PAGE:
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FSU Program to Help Athletes as NIL Law Takes Effect

Paul Steinbach

Florida State University announced on Monday that it has launched a program within its athletic department to prepare for the state's name, image and likeness law set to take effect July 1.

As reported by WJXT in Jacksonville, the so-called Apex program involves for-credit courses, as well as assistance with athletes' social media reach. It is in response to Florida's Intercollegiate Compensation and Rights bill, signed by governor Ron DeSantis last June, paving the way for athletes to profit from NIL-generated revenue.

“I am extremely proud of the comprehensive nature of the Apex program,” FSU vice president and director of athletics David Coburn said in a release.

As reported by Tomahawk Nation, the release states, "The program is unlike any in college athletics. It was developed through a unique educational partnership with FSU’s Jim Moran Institute, the nation’s first stand-alone entrepreneurship college at a public university, FSU’s nationally renowned College of Business, and the Academic Center for Excellence, which will offer two for-credit academic courses that each include instruction on NIL-related topics. Apex will offer Seminole student-athletes the opportunity to elevate their social media reach by utilizing the services provided by INFLCR, an industry leading content creation software platform supporting more than 800 teams and more than 30,000 athletes."

“The cornerstone principle from the start of this process was to educate our student-athletes, and education plays a central role in every aspect of Apex," Coburn added. "We believe we are the only Power Five school in the nation that will offer two for-credit courses in NIL education. By partnering with the FSU College of Business, the Jim Moran Institute and INFLCR, we will provide a complete educational process from which our student-athletes will benefit immediately and throughout their lives.”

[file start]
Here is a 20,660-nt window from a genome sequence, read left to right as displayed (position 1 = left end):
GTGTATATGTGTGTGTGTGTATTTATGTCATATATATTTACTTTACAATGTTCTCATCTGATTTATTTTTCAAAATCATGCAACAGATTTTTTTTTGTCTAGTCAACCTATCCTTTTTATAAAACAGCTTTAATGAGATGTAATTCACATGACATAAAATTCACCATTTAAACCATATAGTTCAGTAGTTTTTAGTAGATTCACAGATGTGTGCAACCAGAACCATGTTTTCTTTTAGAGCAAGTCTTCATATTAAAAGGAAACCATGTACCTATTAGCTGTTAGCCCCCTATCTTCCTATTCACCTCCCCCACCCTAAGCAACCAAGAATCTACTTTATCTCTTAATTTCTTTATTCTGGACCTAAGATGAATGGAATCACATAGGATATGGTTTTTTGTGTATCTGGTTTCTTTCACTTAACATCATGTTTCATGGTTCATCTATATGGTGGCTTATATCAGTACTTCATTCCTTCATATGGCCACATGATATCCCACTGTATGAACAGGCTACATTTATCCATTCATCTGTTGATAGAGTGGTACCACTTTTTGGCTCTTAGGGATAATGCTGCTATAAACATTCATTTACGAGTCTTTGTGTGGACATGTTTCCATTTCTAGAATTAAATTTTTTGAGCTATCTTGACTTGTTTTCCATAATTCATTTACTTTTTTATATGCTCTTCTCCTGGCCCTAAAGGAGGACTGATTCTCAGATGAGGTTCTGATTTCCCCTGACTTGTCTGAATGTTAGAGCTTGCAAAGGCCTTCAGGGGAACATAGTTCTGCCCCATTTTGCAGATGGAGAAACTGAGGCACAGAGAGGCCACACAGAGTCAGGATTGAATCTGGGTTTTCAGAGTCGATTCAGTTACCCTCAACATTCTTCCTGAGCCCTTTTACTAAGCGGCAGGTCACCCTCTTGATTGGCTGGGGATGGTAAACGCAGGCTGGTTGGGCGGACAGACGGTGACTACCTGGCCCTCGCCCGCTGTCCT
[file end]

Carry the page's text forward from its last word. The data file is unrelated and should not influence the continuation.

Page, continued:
The program is expected to aid in recruiting, and not just in football — which many assume will garner the bulk of NIL benefits. According to Florida State, many of its athletes and teams enjoy broad social media exposure. For example:

  • Florida State football has more followers on Instagram, Twitter and Facebook than any school in the state and the second-most in the ACC with more than 1.3M combined followers.
  • Both FSU basketball programs have the most Twitter followers of any school in Florida.
  • FSU’s main athletic social accounts have more than 770,000 followers.
  • The FSU soccer Twitter account is the most followed of any collegiate program in the country, with former FSU soccer player Deyna Castellanos currently boasting 1.5 million followers.
  • The FSU golf Twitter account is #4 among all women’s golf programs.
  • The women’s tennis account ranks #6 and the swimming & diving Twitter account is the 8th-most followed.
  • Three other FSU sport’s Twitter accounts are top 15 nationally and two more rank among the top 25.
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